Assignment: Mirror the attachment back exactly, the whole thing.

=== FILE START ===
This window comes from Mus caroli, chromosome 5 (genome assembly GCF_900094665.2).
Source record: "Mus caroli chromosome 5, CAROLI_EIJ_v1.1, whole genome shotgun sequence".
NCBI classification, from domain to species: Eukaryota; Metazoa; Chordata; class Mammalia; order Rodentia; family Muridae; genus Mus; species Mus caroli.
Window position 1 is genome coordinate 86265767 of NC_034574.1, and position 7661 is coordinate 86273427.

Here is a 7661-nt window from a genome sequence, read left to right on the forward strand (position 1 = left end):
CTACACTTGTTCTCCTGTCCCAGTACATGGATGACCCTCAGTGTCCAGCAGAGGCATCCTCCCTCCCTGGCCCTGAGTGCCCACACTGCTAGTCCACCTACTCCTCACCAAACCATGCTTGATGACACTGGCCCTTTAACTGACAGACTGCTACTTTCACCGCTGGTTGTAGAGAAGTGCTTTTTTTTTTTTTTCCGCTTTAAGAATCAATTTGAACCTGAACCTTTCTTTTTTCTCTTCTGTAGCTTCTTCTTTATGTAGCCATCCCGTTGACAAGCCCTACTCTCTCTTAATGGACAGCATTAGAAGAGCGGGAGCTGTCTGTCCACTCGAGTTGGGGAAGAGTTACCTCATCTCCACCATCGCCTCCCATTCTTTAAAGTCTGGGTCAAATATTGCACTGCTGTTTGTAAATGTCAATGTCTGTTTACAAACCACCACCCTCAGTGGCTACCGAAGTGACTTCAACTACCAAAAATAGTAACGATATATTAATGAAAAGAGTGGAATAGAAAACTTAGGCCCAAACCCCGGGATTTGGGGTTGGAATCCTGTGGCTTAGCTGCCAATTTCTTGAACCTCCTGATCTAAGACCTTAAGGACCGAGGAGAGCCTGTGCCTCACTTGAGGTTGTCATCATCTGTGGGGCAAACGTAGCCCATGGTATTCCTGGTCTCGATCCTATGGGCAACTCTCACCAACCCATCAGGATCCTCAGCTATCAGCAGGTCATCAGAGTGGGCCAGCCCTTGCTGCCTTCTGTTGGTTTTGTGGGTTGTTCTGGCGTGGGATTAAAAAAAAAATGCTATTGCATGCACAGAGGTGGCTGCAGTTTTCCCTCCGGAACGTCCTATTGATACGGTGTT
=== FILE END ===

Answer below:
This window comes from Mus caroli, chromosome 5 (genome assembly GCF_900094665.2).
Source record: "Mus caroli chromosome 5, CAROLI_EIJ_v1.1, whole genome shotgun sequence".
NCBI classification, from domain to species: Eukaryota; Metazoa; Chordata; class Mammalia; order Rodentia; family Muridae; genus Mus; species Mus caroli.
Window position 1 is genome coordinate 86265767 of NC_034574.1, and position 7661 is coordinate 86273427.

Here is a 7661-nt window from a genome sequence, read left to right on the forward strand (position 1 = left end):
CTACACTTGTTCTCCTGTCCCAGTACATGGATGACCCTCAGTGTCCAGCAGAGGCATCCTCCCTCCCTGGCCCTGAGTGCCCACACTGCTAGTCCACCTACTCCTCACCAAACCATGCTTGATGACACTGGCCCTTTAACTGACAGACTGCTACTTTCACCGCTGGTTGTAGAGAAGTGCTTTTTTTTTTTTTTCCGCTTTAAGAATCAATTTGAACCTGAACCTTTCTTTTTTCTCTTCTGTAGCTTCTTCTTTATGTAGCCATCCCGTTGACAAGCCCTACTCTCTCTTAATGGACAGCATTAGAAGAGCGGGAGCTGTCTGTCCACTCGAGTTGGGGAAGAGTTACCTCATCTCCACCATCGCCTCCCATTCTTTAAAGTCTGGGTCAAATATTGCACTGCTGTTTGTAAATGTCAATGTCTGTTTACAAACCACCACCCTCAGTGGCTACCGAAGTGACTTCAACTACCAAAAATAGTAACGATATATTAATGAAAAGAGTGGAATAGAAAACTTAGGCCCAAACCCCGGGATTTGGGGTTGGAATCCTGTGGCTTAGCTGCCAATTTCTTGAACCTCCTGATCTAAGACCTTAAGGACCGAGGAGAGCCTGTGCCTCACTTGAGGTTGTCATCATCTGTGGGGCAAACGTAGCCCATGGTATTCCTGGTCTCGATCCTATGGGCAACTCTCACCAACCCATCAGGATCCTCAGCTATCAGCAGGTCATCAGAGTGGGCCAGCCCTTGCTGCCTTCTGTTGGTTTTGTGGGTTGTTCTGGCGTGGGATTAAAAAAAAAATGCTATTGCATGCACAGAGGTGGCTGCAGTTTTCCCTCCGGAACGTCCTATTGATACGGTGTT